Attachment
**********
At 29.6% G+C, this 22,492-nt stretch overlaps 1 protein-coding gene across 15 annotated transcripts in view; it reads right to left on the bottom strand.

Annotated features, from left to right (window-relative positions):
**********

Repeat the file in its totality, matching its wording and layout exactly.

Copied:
At 29.6% G+C, this 22,492-nt stretch overlaps 1 protein-coding gene across 15 annotated transcripts in view; it reads right to left on the bottom strand.

Annotated features, from left to right (window-relative positions):